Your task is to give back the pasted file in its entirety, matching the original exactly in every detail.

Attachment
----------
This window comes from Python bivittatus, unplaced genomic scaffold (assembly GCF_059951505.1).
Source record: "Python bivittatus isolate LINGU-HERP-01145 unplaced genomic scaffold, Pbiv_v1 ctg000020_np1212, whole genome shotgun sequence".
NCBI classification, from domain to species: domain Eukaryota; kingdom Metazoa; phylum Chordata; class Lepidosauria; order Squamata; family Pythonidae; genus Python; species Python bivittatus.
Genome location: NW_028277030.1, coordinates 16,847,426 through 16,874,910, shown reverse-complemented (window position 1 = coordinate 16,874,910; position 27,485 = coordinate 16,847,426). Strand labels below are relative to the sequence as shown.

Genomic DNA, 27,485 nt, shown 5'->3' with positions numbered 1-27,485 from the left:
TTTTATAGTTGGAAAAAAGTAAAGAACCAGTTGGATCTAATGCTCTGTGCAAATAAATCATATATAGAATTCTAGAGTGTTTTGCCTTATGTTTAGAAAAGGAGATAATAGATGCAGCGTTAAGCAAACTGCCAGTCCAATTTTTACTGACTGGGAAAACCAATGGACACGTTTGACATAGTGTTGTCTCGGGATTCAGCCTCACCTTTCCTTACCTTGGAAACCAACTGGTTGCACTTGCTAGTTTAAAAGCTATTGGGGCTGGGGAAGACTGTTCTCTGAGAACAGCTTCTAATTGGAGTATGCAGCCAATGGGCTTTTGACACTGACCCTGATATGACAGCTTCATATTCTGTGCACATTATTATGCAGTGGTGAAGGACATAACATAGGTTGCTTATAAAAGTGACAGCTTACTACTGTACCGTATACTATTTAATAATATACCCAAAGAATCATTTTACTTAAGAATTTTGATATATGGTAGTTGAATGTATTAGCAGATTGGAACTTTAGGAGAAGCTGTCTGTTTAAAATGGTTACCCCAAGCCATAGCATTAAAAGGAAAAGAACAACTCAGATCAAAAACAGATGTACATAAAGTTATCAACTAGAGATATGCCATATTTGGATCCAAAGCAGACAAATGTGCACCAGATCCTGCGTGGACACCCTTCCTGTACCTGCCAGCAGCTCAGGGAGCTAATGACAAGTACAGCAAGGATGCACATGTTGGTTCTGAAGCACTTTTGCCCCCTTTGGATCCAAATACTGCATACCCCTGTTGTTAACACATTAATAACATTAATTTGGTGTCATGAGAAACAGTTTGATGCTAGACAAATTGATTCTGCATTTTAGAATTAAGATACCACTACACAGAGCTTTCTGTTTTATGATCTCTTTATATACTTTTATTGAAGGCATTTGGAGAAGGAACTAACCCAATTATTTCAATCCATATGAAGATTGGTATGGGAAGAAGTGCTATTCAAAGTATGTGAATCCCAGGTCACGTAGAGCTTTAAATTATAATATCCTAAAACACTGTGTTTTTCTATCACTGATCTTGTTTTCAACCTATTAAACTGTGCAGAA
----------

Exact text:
This window comes from Python bivittatus, unplaced genomic scaffold (assembly GCF_059951505.1).
Source record: "Python bivittatus isolate LINGU-HERP-01145 unplaced genomic scaffold, Pbiv_v1 ctg000020_np1212, whole genome shotgun sequence".
NCBI classification, from domain to species: domain Eukaryota; kingdom Metazoa; phylum Chordata; class Lepidosauria; order Squamata; family Pythonidae; genus Python; species Python bivittatus.
Genome location: NW_028277030.1, coordinates 16,847,426 through 16,874,910, shown reverse-complemented (window position 1 = coordinate 16,874,910; position 27,485 = coordinate 16,847,426). Strand labels below are relative to the sequence as shown.

Genomic DNA, 27,485 nt, shown 5'->3' with positions numbered 1-27,485 from the left:
TTTTATAGTTGGAAAAAAGTAAAGAACCAGTTGGATCTAATGCTCTGTGCAAATAAATCATATATAGAATTCTAGAGTGTTTTGCCTTATGTTTAGAAAAGGAGATAATAGATGCAGCGTTAAGCAAACTGCCAGTCCAATTTTTACTGACTGGGAAAACCAATGGACACGTTTGACATAGTGTTGTCTCGGGATTCAGCCTCACCTTTCCTTACCTTGGAAACCAACTGGTTGCACTTGCTAGTTTAAAAGCTATTGGGGCTGGGGAAGACTGTTCTCTGAGAACAGCTTCTAATTGGAGTATGCAGCCAATGGGCTTTTGACACTGACCCTGATATGACAGCTTCATATTCTGTGCACATTATTATGCAGTGGTGAAGGACATAACATAGGTTGCTTATAAAAGTGACAGCTTACTACTGTACCGTATACTATTTAATAATATACCCAAAGAATCATTTTACTTAAGAATTTTGATATATGGTAGTTGAATGTATTAGCAGATTGGAACTTTAGGAGAAGCTGTCTGTTTAAAATGGTTACCCCAAGCCATAGCATTAAAAGGAAAAGAACAACTCAGATCAAAAACAGATGTACATAAAGTTATCAACTAGAGATATGCCATATTTGGATCCAAAGCAGACAAATGTGCACCAGATCCTGCGTGGACACCCTTCCTGTACCTGCCAGCAGCTCAGGGAGCTAATGACAAGTACAGCAAGGATGCACATGTTGGTTCTGAAGCACTTTTGCCCCCTTTGGATCCAAATACTGCATACCCCTGTTGTTAACACATTAATAACATTAATTTGGTGTCATGAGAAACAGTTTGATGCTAGACAAATTGATTCTGCATTTTAGAATTAAGATACCACTACACAGAGCTTTCTGTTTTATGATCTCTTTATATACTTTTATTGAAGGCATTTGGAGAAGGAACTAACCCAATTATTTCAATCCATATGAAGATTGGTATGGGAAGAAGTGCTATTCAAAGTATGTGAATCCCAGGTCACGTAGAGCTTTAAATTATAATATCCTAAAACACTGTGTTTTTCTATCACTGATCTTGTTTTCAACCTATTAAACTGTGCAGAA